They support management functions such as network inventory, service provisioning, network configuration and fault management.
In general, an OSS covers at least the following five functions: Network management systems, Service delivery, Service fulfillment, including the network inventory, activation and provisioning, Service assurance, Customer care.
But making a profit by delivering a product or service is at the heart of any successful business operation and without technology to support those goals, there won't be any hardware to deploy or a mission for it to support. So the bottom line is that telecom industry trends in OSS/BSS systems are just as critical as network hardware technology trends. According to network operators, the top telecom industry trends in OSS/BSS systems and architecture are being driven by service layer architecture and changing the need to manage customer experiences rather than subscription services.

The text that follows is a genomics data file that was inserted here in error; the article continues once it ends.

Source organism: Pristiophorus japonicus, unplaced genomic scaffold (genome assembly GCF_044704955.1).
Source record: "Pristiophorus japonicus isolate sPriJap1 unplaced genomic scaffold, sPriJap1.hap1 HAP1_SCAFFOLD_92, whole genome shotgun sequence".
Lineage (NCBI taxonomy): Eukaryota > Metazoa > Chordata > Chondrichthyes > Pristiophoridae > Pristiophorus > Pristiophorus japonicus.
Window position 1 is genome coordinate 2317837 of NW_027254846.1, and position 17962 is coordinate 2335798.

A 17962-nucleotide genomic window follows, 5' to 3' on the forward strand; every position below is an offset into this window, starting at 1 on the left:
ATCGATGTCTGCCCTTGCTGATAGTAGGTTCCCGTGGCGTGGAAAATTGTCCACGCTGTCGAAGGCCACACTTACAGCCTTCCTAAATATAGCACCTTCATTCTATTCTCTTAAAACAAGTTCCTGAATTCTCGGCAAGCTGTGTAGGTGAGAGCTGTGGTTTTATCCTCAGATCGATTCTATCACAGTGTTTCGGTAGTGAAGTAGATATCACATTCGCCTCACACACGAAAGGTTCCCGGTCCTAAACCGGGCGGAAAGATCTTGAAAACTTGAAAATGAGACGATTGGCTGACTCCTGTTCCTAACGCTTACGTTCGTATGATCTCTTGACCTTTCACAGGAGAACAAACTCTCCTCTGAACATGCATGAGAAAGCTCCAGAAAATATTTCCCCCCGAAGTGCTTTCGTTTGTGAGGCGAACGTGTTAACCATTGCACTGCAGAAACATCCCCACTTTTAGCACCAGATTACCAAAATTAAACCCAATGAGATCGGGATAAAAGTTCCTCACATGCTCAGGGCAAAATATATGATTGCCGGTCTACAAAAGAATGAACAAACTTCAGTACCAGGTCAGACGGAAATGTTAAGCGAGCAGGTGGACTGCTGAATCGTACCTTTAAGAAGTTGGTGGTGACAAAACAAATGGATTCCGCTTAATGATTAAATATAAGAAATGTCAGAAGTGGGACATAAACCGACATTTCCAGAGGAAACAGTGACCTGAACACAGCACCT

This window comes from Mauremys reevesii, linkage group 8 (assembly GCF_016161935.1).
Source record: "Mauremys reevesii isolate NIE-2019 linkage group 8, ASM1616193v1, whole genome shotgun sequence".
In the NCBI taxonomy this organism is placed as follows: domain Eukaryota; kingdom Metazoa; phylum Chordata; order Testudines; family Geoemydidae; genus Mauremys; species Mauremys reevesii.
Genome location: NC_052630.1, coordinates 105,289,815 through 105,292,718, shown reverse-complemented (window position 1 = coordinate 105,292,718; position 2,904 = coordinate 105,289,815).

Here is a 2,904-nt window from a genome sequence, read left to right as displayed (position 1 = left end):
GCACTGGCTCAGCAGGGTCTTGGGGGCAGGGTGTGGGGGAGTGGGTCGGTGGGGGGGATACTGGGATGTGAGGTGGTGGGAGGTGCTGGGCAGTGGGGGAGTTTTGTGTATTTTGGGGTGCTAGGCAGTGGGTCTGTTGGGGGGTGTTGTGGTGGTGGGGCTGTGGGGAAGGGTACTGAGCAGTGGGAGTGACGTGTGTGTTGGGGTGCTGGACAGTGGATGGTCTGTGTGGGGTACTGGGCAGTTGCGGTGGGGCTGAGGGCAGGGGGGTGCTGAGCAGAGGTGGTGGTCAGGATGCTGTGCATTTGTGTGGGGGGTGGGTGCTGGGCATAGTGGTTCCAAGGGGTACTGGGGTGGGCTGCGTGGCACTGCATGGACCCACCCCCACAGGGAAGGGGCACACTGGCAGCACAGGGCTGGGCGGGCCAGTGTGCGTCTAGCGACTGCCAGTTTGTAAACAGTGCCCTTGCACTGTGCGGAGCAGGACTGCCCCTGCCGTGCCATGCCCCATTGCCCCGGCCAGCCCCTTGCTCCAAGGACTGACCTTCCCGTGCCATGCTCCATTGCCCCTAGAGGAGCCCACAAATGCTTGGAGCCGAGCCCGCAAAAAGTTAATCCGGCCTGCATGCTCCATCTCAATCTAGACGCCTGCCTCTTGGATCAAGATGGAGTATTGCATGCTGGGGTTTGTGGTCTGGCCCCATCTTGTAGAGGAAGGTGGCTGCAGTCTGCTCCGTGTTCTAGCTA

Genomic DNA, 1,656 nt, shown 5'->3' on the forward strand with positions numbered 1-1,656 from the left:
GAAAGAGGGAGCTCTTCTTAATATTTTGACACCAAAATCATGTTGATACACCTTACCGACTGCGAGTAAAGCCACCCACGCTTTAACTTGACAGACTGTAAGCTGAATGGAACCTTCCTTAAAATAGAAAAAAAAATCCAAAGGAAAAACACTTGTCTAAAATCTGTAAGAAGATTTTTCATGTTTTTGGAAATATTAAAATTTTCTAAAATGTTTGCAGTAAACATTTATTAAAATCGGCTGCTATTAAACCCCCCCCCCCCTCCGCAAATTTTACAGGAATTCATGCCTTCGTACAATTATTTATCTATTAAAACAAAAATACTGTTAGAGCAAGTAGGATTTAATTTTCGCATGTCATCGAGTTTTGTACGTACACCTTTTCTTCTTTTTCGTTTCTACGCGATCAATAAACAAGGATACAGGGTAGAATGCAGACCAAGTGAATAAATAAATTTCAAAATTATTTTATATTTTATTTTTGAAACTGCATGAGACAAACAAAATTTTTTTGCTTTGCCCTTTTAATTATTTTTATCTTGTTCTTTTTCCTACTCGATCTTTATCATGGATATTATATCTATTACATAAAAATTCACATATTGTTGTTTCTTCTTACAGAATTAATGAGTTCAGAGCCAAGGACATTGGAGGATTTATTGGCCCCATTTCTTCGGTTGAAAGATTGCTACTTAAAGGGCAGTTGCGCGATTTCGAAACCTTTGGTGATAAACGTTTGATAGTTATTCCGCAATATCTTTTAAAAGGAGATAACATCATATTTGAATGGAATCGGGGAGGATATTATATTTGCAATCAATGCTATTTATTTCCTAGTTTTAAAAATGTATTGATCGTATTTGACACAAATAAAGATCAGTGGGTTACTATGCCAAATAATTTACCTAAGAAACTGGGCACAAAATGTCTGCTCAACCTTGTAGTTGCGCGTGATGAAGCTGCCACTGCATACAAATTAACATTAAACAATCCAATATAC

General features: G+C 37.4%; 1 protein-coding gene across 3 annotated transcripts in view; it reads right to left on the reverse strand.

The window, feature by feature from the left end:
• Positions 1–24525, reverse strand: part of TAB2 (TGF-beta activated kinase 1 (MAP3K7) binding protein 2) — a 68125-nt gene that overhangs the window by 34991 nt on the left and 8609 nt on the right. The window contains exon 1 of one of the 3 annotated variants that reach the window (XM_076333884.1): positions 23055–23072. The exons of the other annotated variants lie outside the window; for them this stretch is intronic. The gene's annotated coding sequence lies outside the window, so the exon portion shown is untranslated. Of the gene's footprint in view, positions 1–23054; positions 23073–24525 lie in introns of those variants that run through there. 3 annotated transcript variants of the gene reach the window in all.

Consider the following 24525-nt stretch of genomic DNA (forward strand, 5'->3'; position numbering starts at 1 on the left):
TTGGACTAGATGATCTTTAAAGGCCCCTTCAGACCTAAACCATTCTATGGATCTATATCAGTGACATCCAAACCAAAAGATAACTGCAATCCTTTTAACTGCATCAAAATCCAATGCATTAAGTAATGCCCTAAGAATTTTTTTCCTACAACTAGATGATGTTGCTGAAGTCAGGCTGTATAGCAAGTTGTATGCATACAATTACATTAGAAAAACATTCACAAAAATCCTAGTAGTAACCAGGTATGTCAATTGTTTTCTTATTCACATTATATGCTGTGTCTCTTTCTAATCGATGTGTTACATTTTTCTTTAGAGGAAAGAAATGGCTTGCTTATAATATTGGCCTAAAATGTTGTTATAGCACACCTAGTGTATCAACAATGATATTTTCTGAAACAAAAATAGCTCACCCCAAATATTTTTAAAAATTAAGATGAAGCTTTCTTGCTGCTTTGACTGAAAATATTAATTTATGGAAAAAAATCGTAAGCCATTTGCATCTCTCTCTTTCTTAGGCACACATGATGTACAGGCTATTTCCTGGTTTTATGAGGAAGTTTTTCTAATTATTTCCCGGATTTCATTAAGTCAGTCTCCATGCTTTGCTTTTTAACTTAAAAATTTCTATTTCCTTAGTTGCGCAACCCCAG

Business Support Systems (BSS) are the components that a telecommunications service provider (or telco) uses to run its business operations towards customers.
BSS deals with the taking of orders, payment issues, revenues, etc. It supports four processes: product management, order management, revenue management and customer management.